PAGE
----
For many electrical designers using Revit for their construction documents, the home run arrow for circuits is an important part of their drawings. When multiple circuits are part of one home run, the designer wants to show multiple arrowheads on the circuit leader. This is an easy task to accomplish in Revit.
It is now the end of another year, with all the experiences of life that comes with that year. As such, we tend to evaluate the past year and look forward to the challenges and experiences of the new year. That includes all different aspects of our lives, including the personal and professional sides. However, in additional to individuals doing this, organizations need to do the same thing.
Since this is an building industry oriented blog, I am going to touch on what I believe to be an important component of AEC firms in the technological age in which we now live. That is the evaluation of Building Information Modeling (BIM) within your firm. While there are still many AEC firms that have not moved into the world of BIM, it is becoming more common and more important in the industry.
It is extremely important to evaluate BIM within a firm. There are costs associated with moving toward BIM integration and it is important to understand whether your firm is getting a return on that investment and how it can be improved.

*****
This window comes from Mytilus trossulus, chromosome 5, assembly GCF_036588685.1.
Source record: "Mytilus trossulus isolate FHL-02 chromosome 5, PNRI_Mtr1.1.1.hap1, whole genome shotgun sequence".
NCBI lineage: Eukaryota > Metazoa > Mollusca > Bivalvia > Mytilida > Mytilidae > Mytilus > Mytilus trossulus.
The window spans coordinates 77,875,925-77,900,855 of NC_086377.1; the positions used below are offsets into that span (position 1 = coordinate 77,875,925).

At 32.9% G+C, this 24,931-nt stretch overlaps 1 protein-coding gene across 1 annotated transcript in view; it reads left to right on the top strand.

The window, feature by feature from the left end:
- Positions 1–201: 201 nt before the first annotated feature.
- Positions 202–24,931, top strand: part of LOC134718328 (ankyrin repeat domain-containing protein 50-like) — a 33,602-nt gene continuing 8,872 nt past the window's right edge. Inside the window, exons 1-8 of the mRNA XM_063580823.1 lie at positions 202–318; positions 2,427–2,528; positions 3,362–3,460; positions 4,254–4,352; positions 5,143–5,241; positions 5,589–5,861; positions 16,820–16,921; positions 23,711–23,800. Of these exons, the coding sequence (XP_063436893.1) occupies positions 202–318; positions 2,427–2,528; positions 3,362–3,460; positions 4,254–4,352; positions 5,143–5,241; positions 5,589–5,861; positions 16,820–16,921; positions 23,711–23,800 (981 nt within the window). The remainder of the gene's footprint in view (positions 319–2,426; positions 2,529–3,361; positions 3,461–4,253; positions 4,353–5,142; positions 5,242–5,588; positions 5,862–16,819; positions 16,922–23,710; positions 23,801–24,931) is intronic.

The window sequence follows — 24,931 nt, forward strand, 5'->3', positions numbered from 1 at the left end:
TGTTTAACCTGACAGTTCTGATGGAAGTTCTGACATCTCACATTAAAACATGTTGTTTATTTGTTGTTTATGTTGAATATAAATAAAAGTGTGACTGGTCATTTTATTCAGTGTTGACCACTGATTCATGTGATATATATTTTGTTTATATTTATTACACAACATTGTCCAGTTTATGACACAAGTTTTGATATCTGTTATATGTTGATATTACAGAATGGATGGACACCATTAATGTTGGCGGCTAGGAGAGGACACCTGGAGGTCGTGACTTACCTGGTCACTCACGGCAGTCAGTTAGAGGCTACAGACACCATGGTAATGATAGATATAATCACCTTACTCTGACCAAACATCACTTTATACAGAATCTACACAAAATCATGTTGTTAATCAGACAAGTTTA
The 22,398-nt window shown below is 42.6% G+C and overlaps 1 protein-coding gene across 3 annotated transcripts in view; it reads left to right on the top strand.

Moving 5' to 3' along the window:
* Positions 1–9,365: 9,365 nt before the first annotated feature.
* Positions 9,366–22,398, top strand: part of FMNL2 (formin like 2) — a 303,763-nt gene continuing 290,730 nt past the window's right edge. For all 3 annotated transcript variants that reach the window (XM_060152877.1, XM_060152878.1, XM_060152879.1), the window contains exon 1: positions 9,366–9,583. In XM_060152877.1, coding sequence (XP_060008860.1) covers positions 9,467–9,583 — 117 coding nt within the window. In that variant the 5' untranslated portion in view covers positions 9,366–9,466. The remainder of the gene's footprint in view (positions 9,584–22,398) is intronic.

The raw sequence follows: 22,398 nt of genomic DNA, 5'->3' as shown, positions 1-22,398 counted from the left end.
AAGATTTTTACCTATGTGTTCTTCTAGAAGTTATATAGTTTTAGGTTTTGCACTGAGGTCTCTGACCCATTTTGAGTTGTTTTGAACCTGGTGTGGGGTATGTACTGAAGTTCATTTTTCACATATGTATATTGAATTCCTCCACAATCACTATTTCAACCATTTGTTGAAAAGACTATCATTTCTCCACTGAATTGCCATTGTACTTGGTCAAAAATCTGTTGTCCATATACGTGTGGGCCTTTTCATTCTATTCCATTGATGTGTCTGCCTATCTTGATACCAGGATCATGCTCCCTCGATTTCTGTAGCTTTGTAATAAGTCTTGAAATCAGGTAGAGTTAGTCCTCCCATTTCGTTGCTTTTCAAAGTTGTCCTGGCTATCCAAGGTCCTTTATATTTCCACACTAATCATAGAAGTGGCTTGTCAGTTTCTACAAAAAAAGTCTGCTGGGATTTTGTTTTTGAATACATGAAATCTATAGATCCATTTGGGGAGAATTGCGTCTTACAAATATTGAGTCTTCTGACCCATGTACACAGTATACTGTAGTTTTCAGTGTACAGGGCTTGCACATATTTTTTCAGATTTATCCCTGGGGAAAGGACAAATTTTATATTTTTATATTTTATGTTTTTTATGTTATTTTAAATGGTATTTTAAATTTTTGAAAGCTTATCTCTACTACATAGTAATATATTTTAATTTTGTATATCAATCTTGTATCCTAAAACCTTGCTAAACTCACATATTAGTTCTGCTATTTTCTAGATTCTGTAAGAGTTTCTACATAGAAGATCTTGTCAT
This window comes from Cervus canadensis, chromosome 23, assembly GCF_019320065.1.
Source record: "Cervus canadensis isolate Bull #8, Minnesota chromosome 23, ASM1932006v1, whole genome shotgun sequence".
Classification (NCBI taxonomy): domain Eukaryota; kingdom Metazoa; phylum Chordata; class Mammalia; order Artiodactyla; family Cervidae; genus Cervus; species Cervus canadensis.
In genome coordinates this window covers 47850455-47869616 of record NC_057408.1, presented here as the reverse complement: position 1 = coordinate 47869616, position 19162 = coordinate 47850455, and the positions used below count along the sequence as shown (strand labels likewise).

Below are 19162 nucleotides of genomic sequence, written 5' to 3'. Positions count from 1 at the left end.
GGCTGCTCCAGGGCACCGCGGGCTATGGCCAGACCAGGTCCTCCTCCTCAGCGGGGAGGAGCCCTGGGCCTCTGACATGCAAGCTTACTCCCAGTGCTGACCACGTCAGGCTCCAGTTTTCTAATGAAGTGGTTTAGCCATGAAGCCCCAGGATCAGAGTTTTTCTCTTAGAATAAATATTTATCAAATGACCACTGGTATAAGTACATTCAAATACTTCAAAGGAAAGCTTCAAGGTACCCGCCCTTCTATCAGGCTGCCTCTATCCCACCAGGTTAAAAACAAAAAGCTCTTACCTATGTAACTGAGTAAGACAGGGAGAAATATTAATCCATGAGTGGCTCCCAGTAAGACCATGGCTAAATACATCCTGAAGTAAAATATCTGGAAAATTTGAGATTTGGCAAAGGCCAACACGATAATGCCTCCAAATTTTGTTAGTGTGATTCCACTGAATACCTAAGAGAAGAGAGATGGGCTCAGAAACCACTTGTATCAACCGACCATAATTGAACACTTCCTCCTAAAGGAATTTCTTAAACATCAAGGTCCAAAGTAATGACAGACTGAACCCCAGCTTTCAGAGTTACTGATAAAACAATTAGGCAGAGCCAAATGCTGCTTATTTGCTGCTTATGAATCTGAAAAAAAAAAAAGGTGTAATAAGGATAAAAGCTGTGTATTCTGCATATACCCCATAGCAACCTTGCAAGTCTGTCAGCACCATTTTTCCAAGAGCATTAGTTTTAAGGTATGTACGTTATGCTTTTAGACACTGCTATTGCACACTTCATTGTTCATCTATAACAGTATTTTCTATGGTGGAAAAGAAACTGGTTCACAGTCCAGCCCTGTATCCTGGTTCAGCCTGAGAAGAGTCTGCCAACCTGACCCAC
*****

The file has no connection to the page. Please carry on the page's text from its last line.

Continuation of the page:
When using Revit for electrical design, using Panel Schedules should be an important part of your design process. Revit provides the user with some default panel schedule templates with the software, but most organizations modify the templates to function and appear the way that they desire. Revit allows the user to do quite a bit of customization to the templates, but be aware that there are still limitations to the customization ability and some nuances.
Revit Help has instructions for basic electrical template modification. In this article, we will look at some aspects of customizing a template that are not so obvious to the user.
If you are utilizing Revit for electrical engineering design, then you are using electrical panels and likely electrical panel schedules. While the process of inserting electrical panels and connecting basic circuits to them is pretty straightforward, there are some items that are good to know to help you better utilize panels and their associated schedules.
First off, a requirement in this process is to make sure that after you place an electrical panel in the Revit model, you set the Distribution System for it. Otherwise, you will not be able to connect any electrical device or other electrical equipment to the panel. The Distribution System is shown in both the panel’s Propertiespalette, and on the Options Bar on the ribbon.
Panel Schedules in Revit are a report of the information that is contained in the electrical panel, and schedules cannot be created without having a panel family placed in the project file. They are not like a spreadsheet where the numerical values are entered into the spreadsheet. The values shown in the panel and on the panel schedule are a result of connected loads to the panel and are only as good as the information in the items connected to the panel.